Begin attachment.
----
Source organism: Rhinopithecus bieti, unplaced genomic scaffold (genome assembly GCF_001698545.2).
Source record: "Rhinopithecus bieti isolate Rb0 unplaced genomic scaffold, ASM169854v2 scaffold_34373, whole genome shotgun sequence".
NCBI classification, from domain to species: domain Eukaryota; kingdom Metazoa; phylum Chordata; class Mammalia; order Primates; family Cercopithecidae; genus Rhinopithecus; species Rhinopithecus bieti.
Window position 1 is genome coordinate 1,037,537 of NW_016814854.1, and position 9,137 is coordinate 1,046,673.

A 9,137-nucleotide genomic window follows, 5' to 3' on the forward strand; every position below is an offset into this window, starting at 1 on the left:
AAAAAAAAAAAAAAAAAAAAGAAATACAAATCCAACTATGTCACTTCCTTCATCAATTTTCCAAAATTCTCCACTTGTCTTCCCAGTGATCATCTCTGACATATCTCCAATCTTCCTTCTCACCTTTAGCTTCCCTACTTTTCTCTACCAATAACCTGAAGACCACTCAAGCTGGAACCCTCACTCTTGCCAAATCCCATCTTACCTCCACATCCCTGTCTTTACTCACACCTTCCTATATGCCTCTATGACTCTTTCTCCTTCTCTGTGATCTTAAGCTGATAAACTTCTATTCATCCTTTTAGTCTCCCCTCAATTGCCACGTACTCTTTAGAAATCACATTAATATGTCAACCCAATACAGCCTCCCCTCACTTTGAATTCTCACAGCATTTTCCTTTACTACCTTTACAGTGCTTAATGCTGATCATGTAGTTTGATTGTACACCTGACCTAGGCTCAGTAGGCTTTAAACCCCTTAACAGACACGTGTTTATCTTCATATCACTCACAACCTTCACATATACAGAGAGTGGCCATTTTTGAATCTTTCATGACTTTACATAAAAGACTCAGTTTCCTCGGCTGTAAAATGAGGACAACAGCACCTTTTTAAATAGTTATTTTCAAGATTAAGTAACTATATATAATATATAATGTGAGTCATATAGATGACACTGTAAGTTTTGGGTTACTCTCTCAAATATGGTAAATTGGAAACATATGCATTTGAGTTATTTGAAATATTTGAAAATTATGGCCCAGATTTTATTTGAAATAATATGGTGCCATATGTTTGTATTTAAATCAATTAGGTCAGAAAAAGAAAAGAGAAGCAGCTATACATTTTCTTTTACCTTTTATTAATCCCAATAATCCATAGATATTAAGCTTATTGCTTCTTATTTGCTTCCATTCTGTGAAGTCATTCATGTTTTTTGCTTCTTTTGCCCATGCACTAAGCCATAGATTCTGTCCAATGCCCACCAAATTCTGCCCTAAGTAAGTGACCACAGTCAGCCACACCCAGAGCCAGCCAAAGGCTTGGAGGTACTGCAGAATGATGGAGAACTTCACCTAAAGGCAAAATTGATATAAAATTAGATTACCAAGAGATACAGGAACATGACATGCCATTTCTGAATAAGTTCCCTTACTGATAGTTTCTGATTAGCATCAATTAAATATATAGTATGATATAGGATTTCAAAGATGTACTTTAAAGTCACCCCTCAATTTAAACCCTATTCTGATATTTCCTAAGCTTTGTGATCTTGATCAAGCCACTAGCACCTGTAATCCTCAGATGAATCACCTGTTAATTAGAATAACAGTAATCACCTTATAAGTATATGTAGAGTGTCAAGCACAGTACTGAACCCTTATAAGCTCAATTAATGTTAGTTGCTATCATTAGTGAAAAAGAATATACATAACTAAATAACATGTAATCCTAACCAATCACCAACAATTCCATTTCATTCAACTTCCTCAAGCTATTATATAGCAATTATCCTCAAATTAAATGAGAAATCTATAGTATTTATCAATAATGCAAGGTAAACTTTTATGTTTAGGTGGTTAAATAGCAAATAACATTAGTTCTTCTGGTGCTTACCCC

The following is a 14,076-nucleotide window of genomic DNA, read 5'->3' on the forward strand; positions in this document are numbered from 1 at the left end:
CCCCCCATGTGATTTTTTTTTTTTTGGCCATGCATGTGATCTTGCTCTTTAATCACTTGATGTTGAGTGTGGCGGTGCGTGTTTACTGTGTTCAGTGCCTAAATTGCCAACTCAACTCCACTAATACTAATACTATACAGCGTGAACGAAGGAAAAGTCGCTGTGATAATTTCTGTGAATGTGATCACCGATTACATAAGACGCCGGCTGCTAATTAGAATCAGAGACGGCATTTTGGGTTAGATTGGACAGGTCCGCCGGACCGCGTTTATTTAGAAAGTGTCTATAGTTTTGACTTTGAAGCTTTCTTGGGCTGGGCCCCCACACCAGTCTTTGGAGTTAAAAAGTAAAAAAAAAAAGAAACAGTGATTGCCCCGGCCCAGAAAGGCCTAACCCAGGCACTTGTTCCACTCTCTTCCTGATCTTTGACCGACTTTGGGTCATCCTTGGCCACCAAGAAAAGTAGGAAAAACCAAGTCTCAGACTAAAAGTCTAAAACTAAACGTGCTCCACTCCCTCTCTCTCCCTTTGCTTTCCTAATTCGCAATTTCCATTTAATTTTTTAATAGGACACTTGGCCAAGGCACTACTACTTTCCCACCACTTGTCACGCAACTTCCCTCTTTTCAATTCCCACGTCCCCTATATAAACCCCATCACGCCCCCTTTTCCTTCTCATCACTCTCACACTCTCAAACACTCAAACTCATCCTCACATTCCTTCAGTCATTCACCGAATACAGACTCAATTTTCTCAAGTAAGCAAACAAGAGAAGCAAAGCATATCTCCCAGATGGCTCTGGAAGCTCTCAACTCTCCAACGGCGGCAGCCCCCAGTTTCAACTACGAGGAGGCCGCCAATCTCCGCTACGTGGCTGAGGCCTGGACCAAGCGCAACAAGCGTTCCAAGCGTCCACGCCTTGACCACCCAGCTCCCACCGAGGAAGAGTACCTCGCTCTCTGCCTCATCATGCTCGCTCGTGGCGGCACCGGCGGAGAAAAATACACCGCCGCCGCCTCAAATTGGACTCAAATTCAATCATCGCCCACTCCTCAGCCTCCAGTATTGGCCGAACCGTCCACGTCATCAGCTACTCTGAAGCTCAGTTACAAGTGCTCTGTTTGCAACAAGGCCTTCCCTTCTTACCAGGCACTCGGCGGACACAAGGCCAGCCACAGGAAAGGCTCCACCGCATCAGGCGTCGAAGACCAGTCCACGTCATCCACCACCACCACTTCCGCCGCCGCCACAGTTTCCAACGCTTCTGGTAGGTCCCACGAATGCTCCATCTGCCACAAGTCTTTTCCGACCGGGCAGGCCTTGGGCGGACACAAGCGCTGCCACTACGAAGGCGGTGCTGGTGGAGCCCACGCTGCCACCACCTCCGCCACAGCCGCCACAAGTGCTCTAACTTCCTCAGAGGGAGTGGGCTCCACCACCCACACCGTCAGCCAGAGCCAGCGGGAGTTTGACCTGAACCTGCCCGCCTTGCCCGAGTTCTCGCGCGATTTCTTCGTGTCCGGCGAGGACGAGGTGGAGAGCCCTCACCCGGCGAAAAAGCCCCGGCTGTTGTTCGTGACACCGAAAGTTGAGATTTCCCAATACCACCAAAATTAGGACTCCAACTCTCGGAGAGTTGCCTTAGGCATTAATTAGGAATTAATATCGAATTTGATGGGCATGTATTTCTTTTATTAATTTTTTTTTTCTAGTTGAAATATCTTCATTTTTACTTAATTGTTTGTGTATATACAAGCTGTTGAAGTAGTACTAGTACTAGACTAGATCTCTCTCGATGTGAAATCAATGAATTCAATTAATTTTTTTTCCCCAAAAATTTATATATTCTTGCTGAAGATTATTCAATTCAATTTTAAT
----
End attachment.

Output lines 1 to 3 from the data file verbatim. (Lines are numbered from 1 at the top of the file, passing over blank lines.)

Source organism: Rhinopithecus bieti, unplaced genomic scaffold (genome assembly GCF_001698545.2).
Source record: "Rhinopithecus bieti isolate Rb0 unplaced genomic scaffold, ASM169854v2 scaffold_34373, whole genome shotgun sequence".
NCBI classification, from domain to species: domain Eukaryota; kingdom Metazoa; phylum Chordata; class Mammalia; order Primates; family Cercopithecidae; genus Rhinopithecus; species Rhinopithecus bieti.